The beer is introduced into the tank- 5 through a valved supply pipe 37 leading from a suitable storage vat (not shown). 38 is a valved air inlet. The line 39 indicates the normal level of the liquid in the tank 5.

40 is a transparent sight gage (see Fig. 2) by which the level of the'liquid may be observed from without the tank and 41 are the tank may be observed. The tank may also be equipped with a vacuum gage 42,

thermometers 43 and man-liples 44.

By reason of the agitation or spraying of the liquid a large bulk or body of foam accumulates in thetank and this foam may build upto the top of the'tank and in some instances might be drawn out through the exhaust conductor 19. In order to prevent such escape of the foam, I break up the bubbles at the top of the body of foam when the foam rises to a certain height. This breaking of the foam may be accomplished in different ways, but the preferred method is to direct 'a stream of gaseous fluid, prefer ably air, against the foam to collapse the bubbles. This may be done by means of an injector in the form of a coil of pipe 45' which is supplied by a pipe 46 with heated and purified air from the source heretofore described, the coil 45 having outlet of'ifices arranged todirect streams of air laterally in all directions. Preferably a horizontal plate 47 is provided above the coil to assist in directing the air jets outwardly toward the wall of the tank, there being a space between the edge of the plate and the wall of through -injector or head 48. Inasmuch as the atmospheric pressure is greater than that within the tank, the air will rush in through the injectors when open and the force of the air will act to break up the bubbles if the foam approaches the level of said injectors.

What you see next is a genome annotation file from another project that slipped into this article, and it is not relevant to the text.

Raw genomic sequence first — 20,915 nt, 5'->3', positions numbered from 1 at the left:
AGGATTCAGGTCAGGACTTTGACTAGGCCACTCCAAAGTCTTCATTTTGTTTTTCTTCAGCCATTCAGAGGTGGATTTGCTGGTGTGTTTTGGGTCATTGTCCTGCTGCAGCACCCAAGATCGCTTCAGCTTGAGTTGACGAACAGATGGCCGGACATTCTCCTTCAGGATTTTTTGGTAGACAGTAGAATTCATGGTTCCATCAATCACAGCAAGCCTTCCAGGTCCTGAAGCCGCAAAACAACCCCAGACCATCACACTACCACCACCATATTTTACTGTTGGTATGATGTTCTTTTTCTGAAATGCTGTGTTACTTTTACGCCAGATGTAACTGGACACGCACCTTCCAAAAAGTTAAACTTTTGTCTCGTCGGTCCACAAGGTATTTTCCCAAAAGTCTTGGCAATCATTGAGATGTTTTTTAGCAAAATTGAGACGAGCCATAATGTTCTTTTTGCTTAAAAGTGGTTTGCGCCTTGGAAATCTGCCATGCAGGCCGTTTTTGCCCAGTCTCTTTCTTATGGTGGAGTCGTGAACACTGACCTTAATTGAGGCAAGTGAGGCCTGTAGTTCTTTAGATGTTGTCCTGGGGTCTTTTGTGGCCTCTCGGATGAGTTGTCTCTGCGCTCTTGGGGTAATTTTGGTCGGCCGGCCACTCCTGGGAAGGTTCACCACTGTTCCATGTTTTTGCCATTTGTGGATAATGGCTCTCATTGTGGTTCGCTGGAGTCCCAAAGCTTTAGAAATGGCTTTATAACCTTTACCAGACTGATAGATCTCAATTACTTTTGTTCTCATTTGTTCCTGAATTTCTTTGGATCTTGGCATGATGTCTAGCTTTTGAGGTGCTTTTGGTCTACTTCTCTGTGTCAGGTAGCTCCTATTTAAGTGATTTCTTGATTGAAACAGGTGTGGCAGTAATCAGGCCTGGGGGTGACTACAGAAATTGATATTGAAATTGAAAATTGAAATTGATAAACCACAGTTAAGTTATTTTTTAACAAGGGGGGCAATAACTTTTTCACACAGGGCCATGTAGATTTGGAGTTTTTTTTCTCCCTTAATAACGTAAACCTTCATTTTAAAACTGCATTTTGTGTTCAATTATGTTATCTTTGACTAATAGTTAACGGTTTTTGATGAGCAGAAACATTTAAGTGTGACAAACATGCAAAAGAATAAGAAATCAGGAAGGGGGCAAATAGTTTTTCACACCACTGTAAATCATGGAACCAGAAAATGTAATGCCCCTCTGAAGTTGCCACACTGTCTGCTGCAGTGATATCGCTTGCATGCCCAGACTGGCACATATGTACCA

I believe myself to be the first to accomplish the result in the art of dealcoholizing liquors of breaking up the foam during operation, or of limiting the height to which the foam may rise, or to provide means for preventing the foam from being drawn off through the exhaust conductor.

' In the extracting operation .the degree of heat employed, the degree of vacuum produced, and the time required bear a direct relation to each other. The higher the vacuum created, the more rapidly the process of extraction proceeds, and the greater the degree of heat employed, the more quickly the extraction is. effected, but too high a degree of heat might produce changes in the character of the organic constituents of the liquid, and I have found it to be better, on the whole, to work with a relatively, low degree of heat. Ihave practised the method suc-' 'cessfully'with the liquid at a temperature of about 130 Fahr. but a higher or lower temperature may be used and still'obtain good results. While a lower vacuum may be used successfully, the best plan-of operation seems to be to use a high vacuum and a relatively low degree of heat. The proportion of the alcohol to that of the other vapors released from the liquid is greater underthese conditions, that is to say, the maximum amount of alcohol may be thus extracted with the minimum evaporation of the other constituents of the liquid. 4 I